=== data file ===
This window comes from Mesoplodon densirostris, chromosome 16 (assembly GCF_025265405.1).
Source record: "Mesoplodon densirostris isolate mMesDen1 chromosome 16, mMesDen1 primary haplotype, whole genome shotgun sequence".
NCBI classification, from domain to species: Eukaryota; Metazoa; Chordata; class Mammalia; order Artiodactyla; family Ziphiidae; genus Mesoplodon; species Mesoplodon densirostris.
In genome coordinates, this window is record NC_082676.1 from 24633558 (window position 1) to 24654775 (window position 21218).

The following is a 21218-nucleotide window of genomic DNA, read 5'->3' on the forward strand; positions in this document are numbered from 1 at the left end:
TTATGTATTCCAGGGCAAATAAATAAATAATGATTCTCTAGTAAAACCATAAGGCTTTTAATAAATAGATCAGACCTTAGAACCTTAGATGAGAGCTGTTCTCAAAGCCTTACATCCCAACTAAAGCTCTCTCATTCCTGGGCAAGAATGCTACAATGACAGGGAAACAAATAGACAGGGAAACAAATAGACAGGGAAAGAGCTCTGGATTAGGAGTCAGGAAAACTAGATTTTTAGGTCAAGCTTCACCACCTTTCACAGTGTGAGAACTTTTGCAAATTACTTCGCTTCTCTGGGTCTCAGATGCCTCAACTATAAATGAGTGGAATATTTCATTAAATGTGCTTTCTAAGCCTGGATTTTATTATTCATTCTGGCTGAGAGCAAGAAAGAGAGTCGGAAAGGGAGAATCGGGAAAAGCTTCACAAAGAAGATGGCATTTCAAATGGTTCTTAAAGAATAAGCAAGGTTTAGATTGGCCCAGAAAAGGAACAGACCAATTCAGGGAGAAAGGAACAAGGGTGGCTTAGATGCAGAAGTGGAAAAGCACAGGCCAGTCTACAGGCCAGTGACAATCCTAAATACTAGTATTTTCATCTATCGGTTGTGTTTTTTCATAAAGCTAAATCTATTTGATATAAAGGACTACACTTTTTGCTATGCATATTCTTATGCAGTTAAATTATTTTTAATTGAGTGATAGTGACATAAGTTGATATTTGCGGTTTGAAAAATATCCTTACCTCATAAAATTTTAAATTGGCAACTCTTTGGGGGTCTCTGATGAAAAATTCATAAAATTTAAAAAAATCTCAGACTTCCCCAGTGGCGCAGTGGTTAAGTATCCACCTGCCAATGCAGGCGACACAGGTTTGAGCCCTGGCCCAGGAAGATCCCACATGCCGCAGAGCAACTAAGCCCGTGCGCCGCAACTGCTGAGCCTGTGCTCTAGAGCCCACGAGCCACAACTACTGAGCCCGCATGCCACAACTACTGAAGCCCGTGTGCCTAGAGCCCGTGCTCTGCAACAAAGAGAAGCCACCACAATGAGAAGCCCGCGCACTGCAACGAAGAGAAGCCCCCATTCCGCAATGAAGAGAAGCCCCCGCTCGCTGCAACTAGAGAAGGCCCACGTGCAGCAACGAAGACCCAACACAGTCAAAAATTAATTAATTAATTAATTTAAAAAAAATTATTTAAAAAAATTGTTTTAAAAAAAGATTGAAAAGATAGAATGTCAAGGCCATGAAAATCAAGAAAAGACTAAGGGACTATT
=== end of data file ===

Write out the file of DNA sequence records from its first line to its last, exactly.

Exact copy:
This window comes from Mesoplodon densirostris, chromosome 16 (assembly GCF_025265405.1).
Source record: "Mesoplodon densirostris isolate mMesDen1 chromosome 16, mMesDen1 primary haplotype, whole genome shotgun sequence".
NCBI classification, from domain to species: Eukaryota; Metazoa; Chordata; class Mammalia; order Artiodactyla; family Ziphiidae; genus Mesoplodon; species Mesoplodon densirostris.
In genome coordinates, this window is record NC_082676.1 from 24633558 (window position 1) to 24654775 (window position 21218).

The following is a 21218-nucleotide window of genomic DNA, read 5'->3' on the forward strand; positions in this document are numbered from 1 at the left end:
TTATGTATTCCAGGGCAAATAAATAAATAATGATTCTCTAGTAAAACCATAAGGCTTTTAATAAATAGATCAGACCTTAGAACCTTAGATGAGAGCTGTTCTCAAAGCCTTACATCCCAACTAAAGCTCTCTCATTCCTGGGCAAGAATGCTACAATGACAGGGAAACAAATAGACAGGGAAACAAATAGACAGGGAAAGAGCTCTGGATTAGGAGTCAGGAAAACTAGATTTTTAGGTCAAGCTTCACCACCTTTCACAGTGTGAGAACTTTTGCAAATTACTTCGCTTCTCTGGGTCTCAGATGCCTCAACTATAAATGAGTGGAATATTTCATTAAATGTGCTTTCTAAGCCTGGATTTTATTATTCATTCTGGCTGAGAGCAAGAAAGAGAGTCGGAAAGGGAGAATCGGGAAAAGCTTCACAAAGAAGATGGCATTTCAAATGGTTCTTAAAGAATAAGCAAGGTTTAGATTGGCCCAGAAAAGGAACAGACCAATTCAGGGAGAAAGGAACAAGGGTGGCTTAGATGCAGAAGTGGAAAAGCACAGGCCAGTCTACAGGCCAGTGACAATCCTAAATACTAGTATTTTCATCTATCGGTTGTGTTTTTTCATAAAGCTAAATCTATTTGATATAAAGGACTACACTTTTTGCTATGCATATTCTTATGCAGTTAAATTATTTTTAATTGAGTGATAGTGACATAAGTTGATATTTGCGGTTTGAAAAATATCCTTACCTCATAAAATTTTAAATTGGCAACTCTTTGGGGGTCTCTGATGAAAAATTCATAAAATTTAAAAAAATCTCAGACTTCCCCAGTGGCGCAGTGGTTAAGTATCCACCTGCCAATGCAGGCGACACAGGTTTGAGCCCTGGCCCAGGAAGATCCCACATGCCGCAGAGCAACTAAGCCCGTGCGCCGCAACTGCTGAGCCTGTGCTCTAGAGCCCACGAGCCACAACTACTGAGCCCGCATGCCACAACTACTGAAGCCCGTGTGCCTAGAGCCCGTGCTCTGCAACAAAGAGAAGCCACCACAATGAGAAGCCCGCGCACTGCAACGAAGAGAAGCCCCCATTCCGCAATGAAGAGAAGCCCCCGCTCGCTGCAACTAGAGAAGGCCCACGTGCAGCAACGAAGACCCAACACAGTCAAAAATTAATTAATTAATTAATTTAAAAAAAATTATTTAAAAAAATTGTTTTAAAAAAAGATTGAAAAGATAGAATGTCAAGGCCATGAAAATCAAGAAAAGACTAAGGGACTATT